Saturday, 17 March 2012

Architecture and Music

This business of scale continues to baffle. In an earlier blog - 25th December, last year - I thought I had convinced myself that there was no problem and that one could place HO scale motor cars/buildings/trains/pedestrians etc next to one another and each item would seem to be of the same scale as every other item.

But look at this photograph of an HO scale Simca (I know it's HO scale because it says so on the chassis) next to a pair of HO scale Roco buffers (I know they're HO scale because it says so on the packet).


Or this one:


Surely, in real life, a car wouldn't be dwarfed by a set of buffers in the way this Simca is so dwarfed.

But if one looks at these two photos - most relevant ones I could find:



One can compare the width of a car with the width of the buffers on a wagon and then extrapolate to a comparison with static buffers.

So I positioned the car longitudinally on the track.


And I suppose everything is as it should be.

By the way, I love these little windowless model cars from France.

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Architecture and Music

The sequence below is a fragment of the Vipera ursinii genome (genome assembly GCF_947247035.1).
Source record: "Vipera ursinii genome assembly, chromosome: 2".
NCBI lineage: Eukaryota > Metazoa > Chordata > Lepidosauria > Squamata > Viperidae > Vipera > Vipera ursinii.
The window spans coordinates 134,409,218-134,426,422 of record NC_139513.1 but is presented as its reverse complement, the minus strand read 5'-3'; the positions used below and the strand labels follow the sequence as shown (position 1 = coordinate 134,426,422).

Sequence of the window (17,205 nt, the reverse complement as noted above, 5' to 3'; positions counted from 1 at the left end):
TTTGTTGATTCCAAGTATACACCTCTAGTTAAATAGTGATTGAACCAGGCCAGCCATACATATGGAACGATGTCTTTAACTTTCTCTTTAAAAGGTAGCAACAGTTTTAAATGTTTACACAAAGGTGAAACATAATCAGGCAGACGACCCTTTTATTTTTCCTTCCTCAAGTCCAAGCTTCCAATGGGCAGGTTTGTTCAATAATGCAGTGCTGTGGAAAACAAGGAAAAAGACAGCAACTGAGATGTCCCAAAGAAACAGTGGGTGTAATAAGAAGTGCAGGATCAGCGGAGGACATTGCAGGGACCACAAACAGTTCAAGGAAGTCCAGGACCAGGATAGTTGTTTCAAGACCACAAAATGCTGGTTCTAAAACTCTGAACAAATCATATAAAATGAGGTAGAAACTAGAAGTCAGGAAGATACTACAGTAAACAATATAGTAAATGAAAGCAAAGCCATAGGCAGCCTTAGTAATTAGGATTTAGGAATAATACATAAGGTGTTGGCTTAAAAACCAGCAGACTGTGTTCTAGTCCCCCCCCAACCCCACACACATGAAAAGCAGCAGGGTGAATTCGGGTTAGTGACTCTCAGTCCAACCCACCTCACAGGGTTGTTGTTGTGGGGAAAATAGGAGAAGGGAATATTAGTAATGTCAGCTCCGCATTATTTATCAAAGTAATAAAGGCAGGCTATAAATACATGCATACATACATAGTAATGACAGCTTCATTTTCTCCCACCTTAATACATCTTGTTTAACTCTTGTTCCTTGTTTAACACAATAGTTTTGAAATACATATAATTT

The Gram Parsons biography is beginning to flag. Like lots of American biography it is far too packed with research. Parsons' family background was like that of a Scott Fitzgerald novel. Frankly, the biographer could have just written that sentence and I would have felt no less informed.

Nevertheless, the biographer does have a good turn of phrase and makes the occasional interesting observation. (Paradoxically, these observations are rarely backed up with any supporting research!)

One such observation was comparing music developing in the 50s and 60s in the Southern State where Gram Parsons grew up with that of the communities in the Appalachian mountains. The latter were made up of hundreds of isolated wooden homesteads where individuals would sit alone of an evening playing the fiddle on their porch. Gram's increasingly prosperous community was made up of detached houses each with a garage. These garages provided the crucial ingredient for the development of  beat groups - namely, a place to hang out and practice. The fact that the area was more densely populated with teenagers who lived within easy walking distance of each other was another pre-disposing factor.

And, I suppose the presence of mains electricity and prosperity also facilitated the development of electric music.

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